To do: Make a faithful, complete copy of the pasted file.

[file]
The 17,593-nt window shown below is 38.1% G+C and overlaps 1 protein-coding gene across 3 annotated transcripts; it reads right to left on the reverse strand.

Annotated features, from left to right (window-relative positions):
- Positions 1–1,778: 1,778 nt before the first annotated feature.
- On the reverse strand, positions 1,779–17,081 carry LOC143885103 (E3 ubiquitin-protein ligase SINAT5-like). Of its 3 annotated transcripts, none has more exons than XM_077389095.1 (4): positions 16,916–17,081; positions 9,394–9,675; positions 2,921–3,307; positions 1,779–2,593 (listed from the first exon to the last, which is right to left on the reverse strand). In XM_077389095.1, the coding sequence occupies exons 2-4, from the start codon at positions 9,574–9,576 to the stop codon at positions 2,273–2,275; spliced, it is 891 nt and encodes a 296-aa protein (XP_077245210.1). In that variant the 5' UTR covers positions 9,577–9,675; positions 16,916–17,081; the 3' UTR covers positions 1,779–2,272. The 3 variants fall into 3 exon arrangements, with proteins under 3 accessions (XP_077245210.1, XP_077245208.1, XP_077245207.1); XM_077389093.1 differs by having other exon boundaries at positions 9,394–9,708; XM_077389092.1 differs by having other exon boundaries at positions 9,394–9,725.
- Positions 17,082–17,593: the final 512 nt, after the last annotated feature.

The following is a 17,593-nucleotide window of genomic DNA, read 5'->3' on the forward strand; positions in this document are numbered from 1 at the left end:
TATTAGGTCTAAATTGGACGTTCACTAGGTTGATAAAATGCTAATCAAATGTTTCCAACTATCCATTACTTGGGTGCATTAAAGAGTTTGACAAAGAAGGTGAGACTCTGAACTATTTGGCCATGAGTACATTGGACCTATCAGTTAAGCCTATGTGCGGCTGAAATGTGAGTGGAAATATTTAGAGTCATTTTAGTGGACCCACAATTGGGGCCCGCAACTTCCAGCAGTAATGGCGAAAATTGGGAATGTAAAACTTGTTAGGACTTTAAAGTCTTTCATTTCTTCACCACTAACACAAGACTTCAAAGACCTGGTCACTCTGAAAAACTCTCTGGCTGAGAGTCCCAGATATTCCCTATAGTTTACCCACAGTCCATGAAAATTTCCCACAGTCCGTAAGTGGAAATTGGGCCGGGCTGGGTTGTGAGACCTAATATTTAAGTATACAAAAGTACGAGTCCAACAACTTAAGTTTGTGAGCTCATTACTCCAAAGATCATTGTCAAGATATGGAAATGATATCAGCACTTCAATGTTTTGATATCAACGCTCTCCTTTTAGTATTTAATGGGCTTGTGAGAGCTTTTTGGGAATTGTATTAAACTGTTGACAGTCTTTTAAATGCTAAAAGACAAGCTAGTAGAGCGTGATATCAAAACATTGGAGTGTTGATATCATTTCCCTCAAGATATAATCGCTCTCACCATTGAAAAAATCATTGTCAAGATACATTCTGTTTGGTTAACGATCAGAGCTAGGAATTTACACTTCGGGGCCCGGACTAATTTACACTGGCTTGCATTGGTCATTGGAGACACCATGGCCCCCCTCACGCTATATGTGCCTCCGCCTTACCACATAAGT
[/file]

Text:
The 17,593-nt window shown below is 38.1% G+C and overlaps 1 protein-coding gene across 3 annotated transcripts; it reads right to left on the reverse strand.

Annotated features, from left to right (window-relative positions):
- Positions 1–1,778: 1,778 nt before the first annotated feature.
- On the reverse strand, positions 1,779–17,081 carry LOC143885103 (E3 ubiquitin-protein ligase SINAT5-like). Of its 3 annotated transcripts, none has more exons than XM_077389095.1 (4): positions 16,916–17,081; positions 9,394–9,675; positions 2,921–3,307; positions 1,779–2,593 (listed from the first exon to the last, which is right to left on the reverse strand). In XM_077389095.1, the coding sequence occupies exons 2-4, from the start codon at positions 9,574–9,576 to the stop codon at positions 2,273–2,275; spliced, it is 891 nt and encodes a 296-aa protein (XP_077245210.1). In that variant the 5' UTR covers positions 9,577–9,675; positions 16,916–17,081; the 3' UTR covers positions 1,779–2,272. The 3 variants fall into 3 exon arrangements, with proteins under 3 accessions (XP_077245210.1, XP_077245208.1, XP_077245207.1); XM_077389093.1 differs by having other exon boundaries at positions 9,394–9,708; XM_077389092.1 differs by having other exon boundaries at positions 9,394–9,725.
- Positions 17,082–17,593: the final 512 nt, after the last annotated feature.

The following is a 17,593-nucleotide window of genomic DNA, read 5'->3' on the forward strand; positions in this document are numbered from 1 at the left end:
TATTAGGTCTAAATTGGACGTTCACTAGGTTGATAAAATGCTAATCAAATGTTTCCAACTATCCATTACTTGGGTGCATTAAAGAGTTTGACAAAGAAGGTGAGACTCTGAACTATTTGGCCATGAGTACATTGGACCTATCAGTTAAGCCTATGTGCGGCTGAAATGTGAGTGGAAATATTTAGAGTCATTTTAGTGGACCCACAATTGGGGCCCGCAACTTCCAGCAGTAATGGCGAAAATTGGGAATGTAAAACTTGTTAGGACTTTAAAGTCTTTCATTTCTTCACCACTAACACAAGACTTCAAAGACCTGGTCACTCTGAAAAACTCTCTGGCTGAGAGTCCCAGATATTCCCTATAGTTTACCCACAGTCCATGAAAATTTCCCACAGTCCGTAAGTGGAAATTGGGCCGGGCTGGGTTGTGAGACCTAATATTTAAGTATACAAAAGTACGAGTCCAACAACTTAAGTTTGTGAGCTCATTACTCCAAAGATCATTGTCAAGATATGGAAATGATATCAGCACTTCAATGTTTTGATATCAACGCTCTCCTTTTAGTATTTAATGGGCTTGTGAGAGCTTTTTGGGAATTGTATTAAACTGTTGACAGTCTTTTAAATGCTAAAAGACAAGCTAGTAGAGCGTGATATCAAAACATTGGAGTGTTGATATCATTTCCCTCAAGATATAATCGCTCTCACCATTGAAAAAATCATTGTCAAGATACATTCTGTTTGGTTAACGATCAGAGCTAGGAATTTACACTTCGGGGCCCGGACTAATTTACACTGGCTTGCATTGGTCATTGGAGACACCATGGCCCCCCTCACGCTATATGTGCCTCCGCCTTACCACATAAGT